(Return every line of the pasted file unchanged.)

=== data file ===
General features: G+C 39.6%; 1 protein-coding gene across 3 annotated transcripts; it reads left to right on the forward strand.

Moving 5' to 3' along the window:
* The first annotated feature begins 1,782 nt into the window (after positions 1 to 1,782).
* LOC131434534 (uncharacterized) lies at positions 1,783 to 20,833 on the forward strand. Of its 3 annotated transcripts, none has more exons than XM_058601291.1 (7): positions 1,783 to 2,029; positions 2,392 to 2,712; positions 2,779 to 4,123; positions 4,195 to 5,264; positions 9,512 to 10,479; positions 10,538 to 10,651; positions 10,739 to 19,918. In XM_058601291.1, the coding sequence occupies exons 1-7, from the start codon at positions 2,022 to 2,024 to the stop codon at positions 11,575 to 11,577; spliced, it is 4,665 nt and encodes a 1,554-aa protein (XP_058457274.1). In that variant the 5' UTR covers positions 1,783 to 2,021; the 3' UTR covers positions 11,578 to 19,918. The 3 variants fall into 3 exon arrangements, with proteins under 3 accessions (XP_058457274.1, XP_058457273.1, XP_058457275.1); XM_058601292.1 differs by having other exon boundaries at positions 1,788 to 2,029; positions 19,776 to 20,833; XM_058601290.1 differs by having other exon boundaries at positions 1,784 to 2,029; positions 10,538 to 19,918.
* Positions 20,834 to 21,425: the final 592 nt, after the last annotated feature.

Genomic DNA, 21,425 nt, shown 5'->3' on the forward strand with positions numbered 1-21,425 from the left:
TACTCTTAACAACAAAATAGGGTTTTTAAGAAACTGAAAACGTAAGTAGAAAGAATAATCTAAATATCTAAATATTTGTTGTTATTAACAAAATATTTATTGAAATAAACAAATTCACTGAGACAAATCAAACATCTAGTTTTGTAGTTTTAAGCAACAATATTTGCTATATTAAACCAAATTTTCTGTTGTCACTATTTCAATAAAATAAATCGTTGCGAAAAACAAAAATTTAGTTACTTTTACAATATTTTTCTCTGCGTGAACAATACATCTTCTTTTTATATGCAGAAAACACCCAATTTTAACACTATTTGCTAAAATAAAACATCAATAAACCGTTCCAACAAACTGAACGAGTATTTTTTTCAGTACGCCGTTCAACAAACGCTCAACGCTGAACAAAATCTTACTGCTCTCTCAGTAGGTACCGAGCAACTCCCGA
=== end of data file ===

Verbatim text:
General features: G+C 39.6%; 1 protein-coding gene across 3 annotated transcripts; it reads left to right on the forward strand.

Moving 5' to 3' along the window:
* The first annotated feature begins 1,782 nt into the window (after positions 1 to 1,782).
* LOC131434534 (uncharacterized) lies at positions 1,783 to 20,833 on the forward strand. Of its 3 annotated transcripts, none has more exons than XM_058601291.1 (7): positions 1,783 to 2,029; positions 2,392 to 2,712; positions 2,779 to 4,123; positions 4,195 to 5,264; positions 9,512 to 10,479; positions 10,538 to 10,651; positions 10,739 to 19,918. In XM_058601291.1, the coding sequence occupies exons 1-7, from the start codon at positions 2,022 to 2,024 to the stop codon at positions 11,575 to 11,577; spliced, it is 4,665 nt and encodes a 1,554-aa protein (XP_058457274.1). In that variant the 5' UTR covers positions 1,783 to 2,021; the 3' UTR covers positions 11,578 to 19,918. The 3 variants fall into 3 exon arrangements, with proteins under 3 accessions (XP_058457274.1, XP_058457273.1, XP_058457275.1); XM_058601292.1 differs by having other exon boundaries at positions 1,788 to 2,029; positions 19,776 to 20,833; XM_058601290.1 differs by having other exon boundaries at positions 1,784 to 2,029; positions 10,538 to 19,918.
* Positions 20,834 to 21,425: the final 592 nt, after the last annotated feature.

Genomic DNA, 21,425 nt, shown 5'->3' on the forward strand with positions numbered 1-21,425 from the left:
TACTCTTAACAACAAAATAGGGTTTTTAAGAAACTGAAAACGTAAGTAGAAAGAATAATCTAAATATCTAAATATTTGTTGTTATTAACAAAATATTTATTGAAATAAACAAATTCACTGAGACAAATCAAACATCTAGTTTTGTAGTTTTAAGCAACAATATTTGCTATATTAAACCAAATTTTCTGTTGTCACTATTTCAATAAAATAAATCGTTGCGAAAAACAAAAATTTAGTTACTTTTACAATATTTTTCTCTGCGTGAACAATACATCTTCTTTTTATATGCAGAAAACACCCAATTTTAACACTATTTGCTAAAATAAAACATCAATAAACCGTTCCAACAAACTGAACGAGTATTTTTTTCAGTACGCCGTTCAACAAACGCTCAACGCTGAACAAAATCTTACTGCTCTCTCAGTAGGTACCGAGCAACTCCCGA